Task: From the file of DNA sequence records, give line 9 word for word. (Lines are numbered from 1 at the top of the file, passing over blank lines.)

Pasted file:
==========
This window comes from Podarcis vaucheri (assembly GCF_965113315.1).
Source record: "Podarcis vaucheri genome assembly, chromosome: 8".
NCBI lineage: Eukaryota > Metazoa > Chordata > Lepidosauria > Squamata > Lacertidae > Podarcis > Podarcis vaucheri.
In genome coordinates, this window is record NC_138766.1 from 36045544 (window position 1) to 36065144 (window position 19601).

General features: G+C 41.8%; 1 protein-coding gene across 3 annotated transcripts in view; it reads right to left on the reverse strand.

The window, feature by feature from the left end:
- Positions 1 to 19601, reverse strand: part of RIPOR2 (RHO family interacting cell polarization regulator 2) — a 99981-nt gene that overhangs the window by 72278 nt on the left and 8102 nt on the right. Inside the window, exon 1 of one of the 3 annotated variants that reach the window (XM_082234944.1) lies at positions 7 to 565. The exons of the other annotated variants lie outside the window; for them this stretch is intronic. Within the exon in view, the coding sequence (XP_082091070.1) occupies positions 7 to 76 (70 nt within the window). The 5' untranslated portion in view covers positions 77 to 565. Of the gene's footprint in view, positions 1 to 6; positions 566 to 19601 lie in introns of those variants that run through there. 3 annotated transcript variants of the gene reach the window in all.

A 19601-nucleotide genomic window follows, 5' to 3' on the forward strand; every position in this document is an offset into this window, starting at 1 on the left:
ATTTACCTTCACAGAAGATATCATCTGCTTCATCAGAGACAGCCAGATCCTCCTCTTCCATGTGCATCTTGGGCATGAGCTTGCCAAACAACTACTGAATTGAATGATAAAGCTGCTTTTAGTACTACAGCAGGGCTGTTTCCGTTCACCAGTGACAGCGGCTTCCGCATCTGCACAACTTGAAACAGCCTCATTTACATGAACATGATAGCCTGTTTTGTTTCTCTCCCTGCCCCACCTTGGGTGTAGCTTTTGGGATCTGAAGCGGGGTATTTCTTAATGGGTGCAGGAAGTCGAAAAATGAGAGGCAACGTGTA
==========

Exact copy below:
ATTTACCTTCACAGAAGATATCATCTGCTTCATCAGAGACAGCCAGATCCTCCTCTTCCATGTGCATCTTGGGCATGAGCTTGCCAAACAACTACTGAATTGAATGATAAAGCTGCTTTTAGTACTACAGCAGGGCTGTTTCCGTTCACCAGTGACAGCGGCTTCCGCATCTGCACAACTTGAAACAGCCTCATTTACATGAACATGATAGCCTGTTTTGTTTCTCTCCCTGCCCCACCTTGGGTGTAGCTTTTGGGATCTGAAGCGGGGTATTTCTTAATGGGTGCAGGAAGTCGAAAAATGAGAGGCAACGTGTA